I've never been an ultra-devoted drumset player, so bear with my occasionally mediocre pocket, but the point is that, while I masquerade as a soldier, drummer and sincere Jeopardy enthusiast, I wet the bed until I was 14, am still scared of the dark and sometimes dine at the local soup kitchen, though I have more than enough money to eat my own food. I say bravo to both weird people and people [i]trying[/i] to be weird.

Long live immigrants, bedwetters, premature ejaculators, obese pole vaulters, homeschooled teenagers with moderate acne and apologetically hand-me-down clothes, anyone who's weird without being a tyrant, Greenland and all failed attempts at progress!
For those who may be interested...

Prelude to the Afternoon of a Faun: http://www.youtube.com/watch?v=9_7loz-HWUM
Nocturnes: http://www.youtube.com/watch?v=i3ch1GfmLkw
Daphnes and Chloe: http://www.youtube.com/watch?v=BotBJVg0ECM
La Valse: http://www.youtube.com/watch?v=WywLtnY7_ME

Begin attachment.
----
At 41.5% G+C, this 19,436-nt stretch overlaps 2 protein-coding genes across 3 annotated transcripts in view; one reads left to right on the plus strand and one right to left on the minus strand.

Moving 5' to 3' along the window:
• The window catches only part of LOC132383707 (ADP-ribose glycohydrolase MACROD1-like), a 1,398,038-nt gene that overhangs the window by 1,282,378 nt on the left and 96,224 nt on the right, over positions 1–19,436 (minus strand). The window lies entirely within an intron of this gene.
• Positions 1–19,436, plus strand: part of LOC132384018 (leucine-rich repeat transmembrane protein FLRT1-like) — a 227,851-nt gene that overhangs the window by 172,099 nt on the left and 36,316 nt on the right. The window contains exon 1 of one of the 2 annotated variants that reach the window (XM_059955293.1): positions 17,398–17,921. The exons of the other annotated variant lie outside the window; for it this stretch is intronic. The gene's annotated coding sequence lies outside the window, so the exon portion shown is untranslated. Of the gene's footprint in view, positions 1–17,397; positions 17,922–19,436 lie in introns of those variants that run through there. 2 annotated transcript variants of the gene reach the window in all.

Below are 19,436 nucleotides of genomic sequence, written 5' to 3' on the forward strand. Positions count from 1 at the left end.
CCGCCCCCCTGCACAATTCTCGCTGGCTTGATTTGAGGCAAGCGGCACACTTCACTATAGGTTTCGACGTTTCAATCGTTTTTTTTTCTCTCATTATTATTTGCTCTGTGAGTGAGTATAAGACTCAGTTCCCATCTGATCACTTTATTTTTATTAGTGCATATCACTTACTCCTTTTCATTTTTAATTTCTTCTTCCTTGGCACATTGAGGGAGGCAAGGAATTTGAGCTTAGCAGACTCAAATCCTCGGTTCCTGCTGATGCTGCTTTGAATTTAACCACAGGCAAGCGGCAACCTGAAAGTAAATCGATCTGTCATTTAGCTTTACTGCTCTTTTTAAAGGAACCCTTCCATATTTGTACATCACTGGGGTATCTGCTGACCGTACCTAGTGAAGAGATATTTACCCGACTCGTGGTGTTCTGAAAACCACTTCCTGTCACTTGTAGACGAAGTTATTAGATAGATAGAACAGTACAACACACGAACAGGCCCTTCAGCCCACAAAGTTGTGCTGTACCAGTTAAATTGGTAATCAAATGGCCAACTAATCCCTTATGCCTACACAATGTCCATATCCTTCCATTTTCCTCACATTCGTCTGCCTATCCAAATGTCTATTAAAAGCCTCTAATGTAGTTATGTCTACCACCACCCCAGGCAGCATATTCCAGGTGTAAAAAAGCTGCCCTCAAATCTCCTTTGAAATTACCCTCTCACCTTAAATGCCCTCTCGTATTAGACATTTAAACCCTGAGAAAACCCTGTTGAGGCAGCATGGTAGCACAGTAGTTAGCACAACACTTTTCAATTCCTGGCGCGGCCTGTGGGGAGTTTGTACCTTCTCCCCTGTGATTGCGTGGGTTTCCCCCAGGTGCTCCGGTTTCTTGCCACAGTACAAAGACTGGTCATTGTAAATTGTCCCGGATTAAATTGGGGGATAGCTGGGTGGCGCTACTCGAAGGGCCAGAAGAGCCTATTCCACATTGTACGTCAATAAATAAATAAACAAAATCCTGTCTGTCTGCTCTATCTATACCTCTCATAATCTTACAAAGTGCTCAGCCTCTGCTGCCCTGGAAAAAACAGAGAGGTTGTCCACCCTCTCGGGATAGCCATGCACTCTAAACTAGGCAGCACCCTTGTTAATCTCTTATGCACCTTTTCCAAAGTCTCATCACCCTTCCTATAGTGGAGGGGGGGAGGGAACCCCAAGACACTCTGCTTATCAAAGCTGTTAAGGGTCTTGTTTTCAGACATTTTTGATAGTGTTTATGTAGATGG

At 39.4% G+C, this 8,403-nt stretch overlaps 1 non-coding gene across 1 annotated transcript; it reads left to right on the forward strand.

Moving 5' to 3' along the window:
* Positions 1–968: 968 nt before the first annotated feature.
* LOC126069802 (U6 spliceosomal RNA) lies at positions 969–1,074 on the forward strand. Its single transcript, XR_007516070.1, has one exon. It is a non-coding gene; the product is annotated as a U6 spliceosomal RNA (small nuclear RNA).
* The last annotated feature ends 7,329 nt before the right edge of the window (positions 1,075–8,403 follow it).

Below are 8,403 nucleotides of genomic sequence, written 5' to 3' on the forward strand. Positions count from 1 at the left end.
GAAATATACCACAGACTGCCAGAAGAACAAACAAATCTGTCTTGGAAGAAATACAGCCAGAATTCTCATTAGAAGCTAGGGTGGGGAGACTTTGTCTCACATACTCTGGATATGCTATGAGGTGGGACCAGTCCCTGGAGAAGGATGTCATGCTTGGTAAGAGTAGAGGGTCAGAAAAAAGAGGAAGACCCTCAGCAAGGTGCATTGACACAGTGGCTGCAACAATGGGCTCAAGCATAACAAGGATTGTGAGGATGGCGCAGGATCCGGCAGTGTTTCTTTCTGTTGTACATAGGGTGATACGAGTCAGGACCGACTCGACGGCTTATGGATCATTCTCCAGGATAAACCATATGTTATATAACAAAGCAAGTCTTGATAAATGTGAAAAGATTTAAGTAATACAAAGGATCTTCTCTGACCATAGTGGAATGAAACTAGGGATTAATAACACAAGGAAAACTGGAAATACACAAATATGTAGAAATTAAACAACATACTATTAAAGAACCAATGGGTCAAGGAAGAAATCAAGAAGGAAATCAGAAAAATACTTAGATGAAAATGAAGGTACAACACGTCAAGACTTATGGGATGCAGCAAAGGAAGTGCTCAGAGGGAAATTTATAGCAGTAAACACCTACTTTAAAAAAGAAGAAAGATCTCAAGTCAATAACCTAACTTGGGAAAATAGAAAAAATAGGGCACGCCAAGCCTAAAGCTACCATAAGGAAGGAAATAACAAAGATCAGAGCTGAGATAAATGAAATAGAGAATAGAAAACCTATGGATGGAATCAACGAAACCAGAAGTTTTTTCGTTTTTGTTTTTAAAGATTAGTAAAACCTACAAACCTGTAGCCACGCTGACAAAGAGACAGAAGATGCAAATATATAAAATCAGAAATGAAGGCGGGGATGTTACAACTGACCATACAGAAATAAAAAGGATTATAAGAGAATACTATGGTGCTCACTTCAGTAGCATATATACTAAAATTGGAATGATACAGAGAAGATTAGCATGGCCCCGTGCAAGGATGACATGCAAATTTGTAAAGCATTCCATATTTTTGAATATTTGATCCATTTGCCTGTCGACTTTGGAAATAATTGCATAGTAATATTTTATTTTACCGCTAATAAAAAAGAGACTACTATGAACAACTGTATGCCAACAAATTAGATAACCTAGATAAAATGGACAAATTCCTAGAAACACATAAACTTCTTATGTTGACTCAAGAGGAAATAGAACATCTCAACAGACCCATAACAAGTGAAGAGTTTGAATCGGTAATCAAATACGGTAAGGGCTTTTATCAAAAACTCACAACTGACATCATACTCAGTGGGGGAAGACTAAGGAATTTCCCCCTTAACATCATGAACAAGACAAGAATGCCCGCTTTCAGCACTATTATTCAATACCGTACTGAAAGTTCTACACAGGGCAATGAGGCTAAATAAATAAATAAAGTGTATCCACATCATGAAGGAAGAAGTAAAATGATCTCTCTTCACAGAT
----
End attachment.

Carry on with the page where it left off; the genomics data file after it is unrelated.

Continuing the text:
One of Debussy's ";Trois"; Images: http://www.youtube.com/watch?v=wlVcbP1tevI
Some Very Small People Breakdancing: http://www.youtube.com/watch?v=Kz1dn5OqZho

Good call Jim.  I have almost every piece that Debussey composed in my classical collection - including all of his music for piano. 
And don't forget Debussey's [i][b]Trois Images[/b][/i], especially the 2nd movement - [i]Iberia[/i].  This was one of the first pieces I heard from the Impressionistic period.  I enjoy listening to his subtle uses of percussion as well as the rhythmic momentum of the movement.
[quote author=J Mattson link=topic=2800.msg14862#msg14862 date=1226103275]
Last week a grad student made gurgling sounds through a garden hose with a funnel on the end, dressed as batman, while ";Moon River"; played over a PA system.  The title was ";A Hero's Dilemma.";  
[/quote]

They stole my idea. Again.
Some ";must haves"; that would give you a good primer of these composers:

DEBUSSY:
Prelude to the Afternoon of a Faun